I recently took delivery of a new power boat, picking it up on a Friday. I did not have time to check it out completely, but the dealer had used the boat for a couple of demos with my permission up the river.
When I took delivery of it, I filled it to the top at a petrol station and, because I was standing on tip toes, I overfilled it slightly. When I put the boat in the water I noticed some petrol in the bilge and, assuming it was from the earlier spill, cleaned it out. I could still smell petrol and also discovered that one of the trim legs was not working and reported this to the dealer.
In the morning the boat stank of fuel I evacuated my family and I checked where the smell was coming from and it seemed to be the heads, it was so strong it was hard to breath, I opened all the windows to let air in, I then checked the bilge and found gallons of fuel in it and the surrounding area I realised the vapour had been going down the waste pipe channel into the heads, I cleaned out the whole bilge. Later in the day the bilge looked great and clean, the dealer called me to try and assist with the problem with the leg, I explained about the fuel leak and it confused us both.
I was guided on my mobile phone through the cables from the throttle to the engine and then to the servo tank where there were solenoids, I was asked to remove a screw on a plastic plate to get to them, it was getting dark, this was at the rear of the bilge and I had to use a torch. I read out a warning above the screw about the screw being attached to the positive feed and asked whether I should turn off the blowers and ignition to which I was told yes, I did this and then put the screwdriver on the screw, as I did so it touched the metal pipework to the fluid container and went BANG!! I was thrown across the bilge with the big spark/explosion, the screwdriver had weld marks where it had touched the pipework I was in bare feet standing in the remains of the water in the bilge after cleaning it I then told the dealer I WAS NOT touching another thing and left the boat. The next day I checked it and found that loads of more fuel had filled the bilge, it was a FLOATING BOMB, and it was removed from the marina by crane.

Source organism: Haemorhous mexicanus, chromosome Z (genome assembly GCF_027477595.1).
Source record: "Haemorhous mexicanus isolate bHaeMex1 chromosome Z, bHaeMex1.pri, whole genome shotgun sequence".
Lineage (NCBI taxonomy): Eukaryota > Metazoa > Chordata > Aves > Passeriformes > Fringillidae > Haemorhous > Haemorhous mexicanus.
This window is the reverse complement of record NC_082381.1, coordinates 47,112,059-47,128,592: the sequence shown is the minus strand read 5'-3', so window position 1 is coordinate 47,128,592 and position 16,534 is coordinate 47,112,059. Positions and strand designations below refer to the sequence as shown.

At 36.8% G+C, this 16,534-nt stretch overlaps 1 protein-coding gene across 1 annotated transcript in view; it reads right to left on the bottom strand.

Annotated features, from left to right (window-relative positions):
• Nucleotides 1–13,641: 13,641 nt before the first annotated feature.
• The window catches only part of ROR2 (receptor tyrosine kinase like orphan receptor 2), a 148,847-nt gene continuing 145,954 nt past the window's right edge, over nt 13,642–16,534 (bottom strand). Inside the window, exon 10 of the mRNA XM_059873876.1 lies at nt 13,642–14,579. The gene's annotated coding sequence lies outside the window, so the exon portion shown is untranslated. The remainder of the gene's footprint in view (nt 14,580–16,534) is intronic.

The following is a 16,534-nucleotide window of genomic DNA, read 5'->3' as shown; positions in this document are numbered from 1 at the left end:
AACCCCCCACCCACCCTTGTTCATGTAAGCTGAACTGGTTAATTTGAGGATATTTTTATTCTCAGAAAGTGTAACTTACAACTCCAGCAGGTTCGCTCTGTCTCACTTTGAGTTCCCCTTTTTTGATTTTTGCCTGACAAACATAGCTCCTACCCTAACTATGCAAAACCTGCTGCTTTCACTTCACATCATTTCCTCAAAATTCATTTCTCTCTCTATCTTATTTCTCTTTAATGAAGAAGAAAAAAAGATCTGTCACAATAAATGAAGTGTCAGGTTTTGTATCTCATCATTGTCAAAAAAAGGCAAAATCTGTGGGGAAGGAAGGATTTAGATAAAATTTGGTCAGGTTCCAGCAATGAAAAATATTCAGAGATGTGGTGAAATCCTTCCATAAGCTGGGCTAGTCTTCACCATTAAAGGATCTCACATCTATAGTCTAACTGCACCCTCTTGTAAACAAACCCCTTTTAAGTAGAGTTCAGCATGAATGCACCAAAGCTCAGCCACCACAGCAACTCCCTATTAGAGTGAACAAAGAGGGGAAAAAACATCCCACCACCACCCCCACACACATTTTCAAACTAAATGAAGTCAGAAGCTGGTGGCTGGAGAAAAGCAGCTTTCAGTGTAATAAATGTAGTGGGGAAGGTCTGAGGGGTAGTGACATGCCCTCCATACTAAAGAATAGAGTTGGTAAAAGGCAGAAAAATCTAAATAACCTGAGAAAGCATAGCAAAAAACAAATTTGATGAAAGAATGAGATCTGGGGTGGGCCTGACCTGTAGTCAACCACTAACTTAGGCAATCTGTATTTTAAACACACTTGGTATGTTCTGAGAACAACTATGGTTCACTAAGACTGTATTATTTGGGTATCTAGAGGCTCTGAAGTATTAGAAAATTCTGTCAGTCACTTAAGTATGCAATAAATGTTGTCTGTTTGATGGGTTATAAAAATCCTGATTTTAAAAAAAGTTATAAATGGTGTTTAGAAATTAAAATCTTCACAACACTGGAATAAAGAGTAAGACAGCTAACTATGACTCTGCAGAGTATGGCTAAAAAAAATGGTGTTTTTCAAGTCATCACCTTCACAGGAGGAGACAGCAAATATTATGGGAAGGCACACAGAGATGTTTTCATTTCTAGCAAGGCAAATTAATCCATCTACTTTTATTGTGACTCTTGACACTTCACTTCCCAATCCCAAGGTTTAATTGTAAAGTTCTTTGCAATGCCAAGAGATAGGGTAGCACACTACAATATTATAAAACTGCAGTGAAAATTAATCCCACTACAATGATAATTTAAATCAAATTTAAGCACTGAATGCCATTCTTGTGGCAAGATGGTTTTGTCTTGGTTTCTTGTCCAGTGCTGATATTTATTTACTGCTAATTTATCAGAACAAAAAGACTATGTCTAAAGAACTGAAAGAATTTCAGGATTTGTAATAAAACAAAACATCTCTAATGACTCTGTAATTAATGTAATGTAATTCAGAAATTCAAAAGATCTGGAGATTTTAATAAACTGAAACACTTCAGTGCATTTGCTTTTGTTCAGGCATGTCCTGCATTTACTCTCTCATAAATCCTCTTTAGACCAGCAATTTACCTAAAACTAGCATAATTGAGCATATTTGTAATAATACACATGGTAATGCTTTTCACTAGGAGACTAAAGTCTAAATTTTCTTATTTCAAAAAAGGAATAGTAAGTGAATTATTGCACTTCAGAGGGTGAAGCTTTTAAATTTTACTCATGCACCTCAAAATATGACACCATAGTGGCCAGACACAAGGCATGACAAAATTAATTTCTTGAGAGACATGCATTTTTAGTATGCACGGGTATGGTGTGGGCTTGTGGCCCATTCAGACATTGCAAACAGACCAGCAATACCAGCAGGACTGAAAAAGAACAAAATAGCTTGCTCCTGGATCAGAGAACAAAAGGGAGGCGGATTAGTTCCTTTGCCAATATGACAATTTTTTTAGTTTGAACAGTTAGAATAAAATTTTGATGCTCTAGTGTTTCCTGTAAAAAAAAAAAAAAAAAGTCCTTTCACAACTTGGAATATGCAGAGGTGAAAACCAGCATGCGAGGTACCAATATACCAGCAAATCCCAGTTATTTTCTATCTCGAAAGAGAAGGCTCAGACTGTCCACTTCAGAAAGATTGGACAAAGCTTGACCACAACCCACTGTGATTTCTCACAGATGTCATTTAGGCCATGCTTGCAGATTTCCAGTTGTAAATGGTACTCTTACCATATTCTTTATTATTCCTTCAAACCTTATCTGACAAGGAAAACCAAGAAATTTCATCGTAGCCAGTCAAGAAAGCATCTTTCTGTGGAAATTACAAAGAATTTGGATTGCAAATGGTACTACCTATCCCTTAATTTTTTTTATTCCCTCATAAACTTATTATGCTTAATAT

Subsequent investigation discovered the fuel was coming out of the top of the tank leaking from a faulty part of the sender unit. I and my family slept the night on that boat not knowing we were surrounded by pure petrol. I had made cup of tea the night before on the stove, it is dual fuel and the electric part was not working for some reason, I used the meths option to boil the water!
The leak was not detected before because during the demos the dealer only had a small amount of fuel in. I must be the luckiest person alive, why I was not blown to SMITHERINES I do not know, all I do know is that this has scared the crap out of my family, what if we had not fully filled the tank and it had gradually leaked for months until one day we are moored up having a cup of tea and BANG!! We are dead, who would ever have found the fault? Am I lucky or what?
What lessons can we learn here to share with others? I am still in shock really, the more I think about it the more I don’t understand why I am not DEAD.
There are a number of important safety points in this report which the Maritime Advisory Board wish to emphasise:
- Purchasers should check what pre-delivery testing has been undertaken by vendor.
- On taking delivery of a new or second-hand craft owners should ensure it is thoroughly checked out.
- Any identified problems should be traced until the source has been identified.
- Maintenance/repair should only be undertaken by competent persons in all but exceptional circumstances.
The reporter was indeed lucky and CHIRP is grateful for this report which we hope will encourage others to check thoroughly and not take the risk of being less fortunate.